Lamhaa The Untold Story: Told Tale…Watered Down
By MovieTalkies.com, 17 July 2010
'Lamhaa The Untold Story Of Kashmir', comes close on the heels of 'Red Alert', and like the former, tries to take an upfront, close up of a volatile issue plaguing the county. Both films deal with issues which are highly complex and it would be stupid to expect the respective filmmakers to provide a solution in their films.
Jammu and Kashmir has been burning since almost after Independence, and to date, there has been no peace in the state. Rahul Dholakia's 'Lamhaa' attempts to go close to the problem and builds a fascinating story around it, but obviously, is not able to provide any answers.
The film's tagline is somewhat misleading as Lamhaa is not really an 'untold story' but one which people have been reading in newspapers and seeing on television for years. With this movie, Dholakia steps into very typical Bollywood territory and the film is a very typical mainstream product. The material that Dholakia is dealing with is hardly new. Yes, one has to admit that hearing anti Indian slogans is quite disturbing and a sort of novelty for Hindi film viewers.
Dholakia does attempt to untangle the politics behind the Jammu and Kashmir issue but it still comes across as a very watered down treatment. Once you enroll stars, there are certain things which come with the territory, like Dutt's heroics at the end, which is hardly realistic and the romantic song between Bipasha Basu and Kunal Kapoor.
The other problem with the movie is that even though it has a very fast paced screenplay, often it also appears to be very scattered and disjointed. But overall, the film is still quite a refreshing change from the usual simplistic Hindi film fare that is normally dished up. The disappointing thing about the movie is that it has been directed by Dholakia and one expected a stronger statement from him.
The film opens with military intelligence officer Vikram (Dutt) being assigned to a special mission in Kashmir, where a major disturbance is expected, one which is expected to have far reaching consequences. He assumes the identity of Gul Jehangir and lands in the Valley. On that very day, a major blast takes place in Srinagar, where a top separatist leader, Haji (Anupam Kher), who is in cahoots with the Lashkar and ISI, escapes with his life.
There seems to be a connection with the blast and the expected operation to be launched by the separatists and Vikram gets into action trying to unravel the plot. He meets Aziza (Bipasha), one of Haji's close followers. Her outspoken ways bring her into a confrontation with Haji and she soon parts ways with him and teams up with Vikram to unravel the plot.
What comes out is the usual nexus between politicians, businessmen, arms dealers and the Pakistani ISI. The 'jihaadi' camps in Pakistan occupied Kashmir where kids are trained in warfare and a corrupt army top brass which is more than happy to look the other way as separatists infiltrate the porous border between Indian and Pakistan is something that everybody knows about, nevertheless, it is still disturbing to watch.
Also on display is the plight of so many mothers, wives and sisters awaiting news of their men, who were taken by the army and have been missing for years. Yes, none of this is new and we read about it daily in our newspapers. Kashmir, the heaven on earth is really a hell hole, as one of the characters in the film aptly puts it.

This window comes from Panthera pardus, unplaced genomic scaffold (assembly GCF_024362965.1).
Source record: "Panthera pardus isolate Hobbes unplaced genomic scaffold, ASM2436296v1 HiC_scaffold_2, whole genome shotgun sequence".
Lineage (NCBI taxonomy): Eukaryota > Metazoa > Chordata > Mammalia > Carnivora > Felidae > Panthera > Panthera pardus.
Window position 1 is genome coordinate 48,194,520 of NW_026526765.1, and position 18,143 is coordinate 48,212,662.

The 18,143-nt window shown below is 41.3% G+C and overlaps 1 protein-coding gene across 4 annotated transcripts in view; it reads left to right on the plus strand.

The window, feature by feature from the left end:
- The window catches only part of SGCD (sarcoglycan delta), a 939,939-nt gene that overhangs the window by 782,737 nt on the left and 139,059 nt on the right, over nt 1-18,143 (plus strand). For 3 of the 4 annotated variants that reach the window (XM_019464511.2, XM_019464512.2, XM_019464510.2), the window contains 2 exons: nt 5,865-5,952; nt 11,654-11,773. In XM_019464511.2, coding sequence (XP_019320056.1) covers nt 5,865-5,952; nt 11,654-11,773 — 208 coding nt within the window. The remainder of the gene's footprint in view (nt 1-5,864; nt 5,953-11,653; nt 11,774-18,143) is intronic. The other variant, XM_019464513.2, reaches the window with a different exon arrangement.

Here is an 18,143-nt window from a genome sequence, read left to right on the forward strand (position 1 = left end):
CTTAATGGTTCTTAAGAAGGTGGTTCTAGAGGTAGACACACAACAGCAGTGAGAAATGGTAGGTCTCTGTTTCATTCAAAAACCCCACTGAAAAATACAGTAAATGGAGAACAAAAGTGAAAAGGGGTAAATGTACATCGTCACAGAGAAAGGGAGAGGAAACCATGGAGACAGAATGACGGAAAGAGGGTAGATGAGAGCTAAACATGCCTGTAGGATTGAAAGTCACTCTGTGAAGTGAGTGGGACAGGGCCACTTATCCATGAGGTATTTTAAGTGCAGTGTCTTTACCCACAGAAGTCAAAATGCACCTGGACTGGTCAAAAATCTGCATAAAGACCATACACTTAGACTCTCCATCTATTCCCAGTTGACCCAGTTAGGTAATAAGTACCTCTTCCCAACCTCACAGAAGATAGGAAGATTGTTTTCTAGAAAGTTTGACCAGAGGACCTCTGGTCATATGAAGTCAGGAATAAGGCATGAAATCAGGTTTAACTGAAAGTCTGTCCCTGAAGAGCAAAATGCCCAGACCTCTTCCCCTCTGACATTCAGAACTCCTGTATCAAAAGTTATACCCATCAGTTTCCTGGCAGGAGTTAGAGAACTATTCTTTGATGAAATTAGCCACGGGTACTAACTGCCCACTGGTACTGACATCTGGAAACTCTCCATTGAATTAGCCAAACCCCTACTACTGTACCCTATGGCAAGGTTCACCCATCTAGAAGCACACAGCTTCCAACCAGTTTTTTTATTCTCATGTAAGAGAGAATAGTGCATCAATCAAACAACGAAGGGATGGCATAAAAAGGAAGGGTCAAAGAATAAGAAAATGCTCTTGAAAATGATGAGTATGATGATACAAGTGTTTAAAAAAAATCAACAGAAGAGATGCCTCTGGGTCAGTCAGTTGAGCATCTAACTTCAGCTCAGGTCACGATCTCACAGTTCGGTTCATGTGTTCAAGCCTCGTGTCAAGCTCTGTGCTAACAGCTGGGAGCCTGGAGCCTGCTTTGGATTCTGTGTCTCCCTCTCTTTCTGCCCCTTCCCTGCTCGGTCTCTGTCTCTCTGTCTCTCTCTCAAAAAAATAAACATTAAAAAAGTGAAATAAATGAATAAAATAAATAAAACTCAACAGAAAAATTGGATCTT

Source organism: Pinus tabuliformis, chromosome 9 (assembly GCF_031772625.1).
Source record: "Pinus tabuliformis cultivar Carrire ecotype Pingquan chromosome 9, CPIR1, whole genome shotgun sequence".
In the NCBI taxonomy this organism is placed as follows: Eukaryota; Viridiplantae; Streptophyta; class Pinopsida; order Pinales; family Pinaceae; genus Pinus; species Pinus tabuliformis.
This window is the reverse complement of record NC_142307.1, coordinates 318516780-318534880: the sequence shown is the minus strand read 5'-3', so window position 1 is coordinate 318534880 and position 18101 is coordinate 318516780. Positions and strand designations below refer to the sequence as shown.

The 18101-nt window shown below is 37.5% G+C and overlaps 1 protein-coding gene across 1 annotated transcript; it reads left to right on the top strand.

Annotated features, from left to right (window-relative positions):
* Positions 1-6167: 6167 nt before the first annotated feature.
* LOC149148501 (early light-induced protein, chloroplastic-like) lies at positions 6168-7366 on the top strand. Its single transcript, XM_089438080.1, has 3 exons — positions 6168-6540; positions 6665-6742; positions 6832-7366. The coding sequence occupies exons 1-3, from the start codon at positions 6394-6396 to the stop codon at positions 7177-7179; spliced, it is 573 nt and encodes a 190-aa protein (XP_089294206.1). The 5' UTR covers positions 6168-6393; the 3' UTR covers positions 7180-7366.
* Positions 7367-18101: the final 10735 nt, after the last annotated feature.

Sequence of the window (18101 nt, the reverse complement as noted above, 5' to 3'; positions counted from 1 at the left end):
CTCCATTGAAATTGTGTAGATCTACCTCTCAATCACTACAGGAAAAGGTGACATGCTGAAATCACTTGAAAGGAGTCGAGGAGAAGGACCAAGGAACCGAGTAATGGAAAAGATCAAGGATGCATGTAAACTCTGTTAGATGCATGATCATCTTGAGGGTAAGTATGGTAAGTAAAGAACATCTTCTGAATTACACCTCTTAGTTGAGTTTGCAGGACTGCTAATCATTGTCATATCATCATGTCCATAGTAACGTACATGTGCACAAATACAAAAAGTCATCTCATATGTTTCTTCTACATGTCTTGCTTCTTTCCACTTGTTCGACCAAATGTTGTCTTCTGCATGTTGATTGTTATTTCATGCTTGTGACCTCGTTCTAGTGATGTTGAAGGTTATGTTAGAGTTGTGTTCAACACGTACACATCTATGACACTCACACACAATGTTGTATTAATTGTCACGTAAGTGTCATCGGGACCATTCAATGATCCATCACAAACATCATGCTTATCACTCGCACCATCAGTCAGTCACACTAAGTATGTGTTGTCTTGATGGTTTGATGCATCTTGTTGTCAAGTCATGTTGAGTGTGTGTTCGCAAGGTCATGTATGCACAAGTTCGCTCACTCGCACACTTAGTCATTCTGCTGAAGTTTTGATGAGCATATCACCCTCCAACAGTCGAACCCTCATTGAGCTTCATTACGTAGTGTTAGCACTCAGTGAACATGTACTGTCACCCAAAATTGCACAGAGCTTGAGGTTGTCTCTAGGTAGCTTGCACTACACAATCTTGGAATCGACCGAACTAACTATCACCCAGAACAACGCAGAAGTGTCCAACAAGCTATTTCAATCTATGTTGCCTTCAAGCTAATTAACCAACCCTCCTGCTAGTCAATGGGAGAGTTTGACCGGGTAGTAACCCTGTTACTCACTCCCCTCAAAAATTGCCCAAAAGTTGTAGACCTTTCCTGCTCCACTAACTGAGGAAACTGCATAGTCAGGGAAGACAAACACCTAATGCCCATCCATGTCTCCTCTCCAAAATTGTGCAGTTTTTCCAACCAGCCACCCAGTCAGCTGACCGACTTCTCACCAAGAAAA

The mess in the state created by successive governments, the Indian army, our neighbouring countries and the corrupt middlemen, seems to be almost beyond repair. And of course, nobody is willing to take the risk of allowing the real voice of the Kashmiris to be heard.
Dholakia does his best to capture all of this despair and anger in his movie. He is greatly aided by his cinematographer James Fowlds, who does a brilliant job of recreating this atmosphere with his camera. The colour palette that is chosen by the DoP is telling. Delving mostly with greys and blues, he succeeds in bringing out the stark despair in the state. And even in these stark colours, the Valley looks breathtakingly beautiful. The music by Mithoon perfectly complements the content and the scenic beauty.
Dholakia is letdown by his screenplay (Dholakia and Raghav Dhar), which though very well paced, is a little scattered and does not go very deep into the issue. Also the manner in which Dutt's character cracks the plot in the end and manages to win the day, is a little too filmy and not dealt with sincerely. Probably, Dholakia's intent, though in the right place, was not strong enough to make a stark difference to the movie. The finale, it is just way too filmy, and that too without any proper buildup.
In fact, Dholakia's intent gets watered down the moment one sees Dutt stroll into the frame. No fault of the actor though, as he puts in a sincere performance. It is more about what Dutt stands for. Ditto for Bipasha, though one must confess that she has done quite a fine job in the movie.
Kher is a great actor and he gets a chance to display his histrionics in this movie and fares quite well. Kunal Kapoor's role takes a backseat, but at least he seems to look the part. He is impressive in certain scenes but is not charismatic enough.
The other character actors like Shernaz Patel, Yashpal Sharma and Rajesh Khera are quite good in their parts. However, Mahesh Manjrekar seems a little wasted and his Marathi accent is quite a giveaway.
'Lamhaa' works in parts. As a whole, it is disappointing only because one expected a lot more from Dholakia. By taking the mainstream way, Dholakia may have ensured that his film gets watched by all, but one is not sure if the compromise seemed worth it as the issue seems lost.
'Lamhaa' manages a few convincing and sane moments, but that's about it. In the end, Dholakia's 'Lamhaa' seems quite doomed, almost like its subject.